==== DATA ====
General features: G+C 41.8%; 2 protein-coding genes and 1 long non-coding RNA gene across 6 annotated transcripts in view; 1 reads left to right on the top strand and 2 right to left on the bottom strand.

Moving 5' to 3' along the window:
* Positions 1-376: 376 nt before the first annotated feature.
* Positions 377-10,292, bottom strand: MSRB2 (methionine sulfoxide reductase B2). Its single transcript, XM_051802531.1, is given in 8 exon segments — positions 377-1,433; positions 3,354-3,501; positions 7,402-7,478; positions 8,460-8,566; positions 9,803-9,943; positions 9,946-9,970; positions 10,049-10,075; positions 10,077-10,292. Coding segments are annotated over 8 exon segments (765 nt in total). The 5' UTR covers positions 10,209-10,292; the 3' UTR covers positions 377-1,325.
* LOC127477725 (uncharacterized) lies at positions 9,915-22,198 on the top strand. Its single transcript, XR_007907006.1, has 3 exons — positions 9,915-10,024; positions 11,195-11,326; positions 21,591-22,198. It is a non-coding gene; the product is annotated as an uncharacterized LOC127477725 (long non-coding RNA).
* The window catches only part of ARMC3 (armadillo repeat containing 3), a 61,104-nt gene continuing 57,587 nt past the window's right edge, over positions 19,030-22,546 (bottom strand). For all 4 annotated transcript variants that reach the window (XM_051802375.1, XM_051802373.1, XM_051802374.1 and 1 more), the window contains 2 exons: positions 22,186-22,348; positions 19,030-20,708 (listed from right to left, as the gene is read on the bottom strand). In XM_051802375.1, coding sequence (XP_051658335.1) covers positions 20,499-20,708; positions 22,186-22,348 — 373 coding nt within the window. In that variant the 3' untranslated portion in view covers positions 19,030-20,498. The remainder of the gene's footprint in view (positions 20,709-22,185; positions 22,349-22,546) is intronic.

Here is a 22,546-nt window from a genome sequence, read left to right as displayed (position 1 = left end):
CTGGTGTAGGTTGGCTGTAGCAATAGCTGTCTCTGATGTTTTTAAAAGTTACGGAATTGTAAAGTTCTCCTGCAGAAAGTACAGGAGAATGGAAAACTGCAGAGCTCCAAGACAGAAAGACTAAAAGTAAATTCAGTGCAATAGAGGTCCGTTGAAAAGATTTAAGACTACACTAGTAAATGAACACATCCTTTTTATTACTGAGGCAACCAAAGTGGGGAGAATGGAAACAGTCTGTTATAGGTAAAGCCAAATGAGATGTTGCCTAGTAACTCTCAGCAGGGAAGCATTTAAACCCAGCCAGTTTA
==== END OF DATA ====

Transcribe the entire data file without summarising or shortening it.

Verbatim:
General features: G+C 41.8%; 2 protein-coding genes and 1 long non-coding RNA gene across 6 annotated transcripts in view; 1 reads left to right on the top strand and 2 right to left on the bottom strand.

Moving 5' to 3' along the window:
* Positions 1-376: 376 nt before the first annotated feature.
* Positions 377-10,292, bottom strand: MSRB2 (methionine sulfoxide reductase B2). Its single transcript, XM_051802531.1, is given in 8 exon segments — positions 377-1,433; positions 3,354-3,501; positions 7,402-7,478; positions 8,460-8,566; positions 9,803-9,943; positions 9,946-9,970; positions 10,049-10,075; positions 10,077-10,292. Coding segments are annotated over 8 exon segments (765 nt in total). The 5' UTR covers positions 10,209-10,292; the 3' UTR covers positions 377-1,325.
* LOC127477725 (uncharacterized) lies at positions 9,915-22,198 on the top strand. Its single transcript, XR_007907006.1, has 3 exons — positions 9,915-10,024; positions 11,195-11,326; positions 21,591-22,198. It is a non-coding gene; the product is annotated as an uncharacterized LOC127477725 (long non-coding RNA).
* The window catches only part of ARMC3 (armadillo repeat containing 3), a 61,104-nt gene continuing 57,587 nt past the window's right edge, over positions 19,030-22,546 (bottom strand). For all 4 annotated transcript variants that reach the window (XM_051802375.1, XM_051802373.1, XM_051802374.1 and 1 more), the window contains 2 exons: positions 22,186-22,348; positions 19,030-20,708 (listed from right to left, as the gene is read on the bottom strand). In XM_051802375.1, coding sequence (XP_051658335.1) covers positions 20,499-20,708; positions 22,186-22,348 — 373 coding nt within the window. In that variant the 3' untranslated portion in view covers positions 19,030-20,498. The remainder of the gene's footprint in view (positions 20,709-22,185; positions 22,349-22,546) is intronic.

Here is a 22,546-nt window from a genome sequence, read left to right as displayed (position 1 = left end):
CTGGTGTAGGTTGGCTGTAGCAATAGCTGTCTCTGATGTTTTTAAAAGTTACGGAATTGTAAAGTTCTCCTGCAGAAAGTACAGGAGAATGGAAAACTGCAGAGCTCCAAGACAGAAAGACTAAAAGTAAATTCAGTGCAATAGAGGTCCGTTGAAAAGATTTAAGACTACACTAGTAAATGAACACATCCTTTTTATTACTGAGGCAACCAAAGTGGGGAGAATGGAAACAGTCTGTTATAGGTAAAGCCAAATGAGATGTTGCCTAGTAACTCTCAGCAGGGAAGCATTTAAACCCAGCCAGTTTA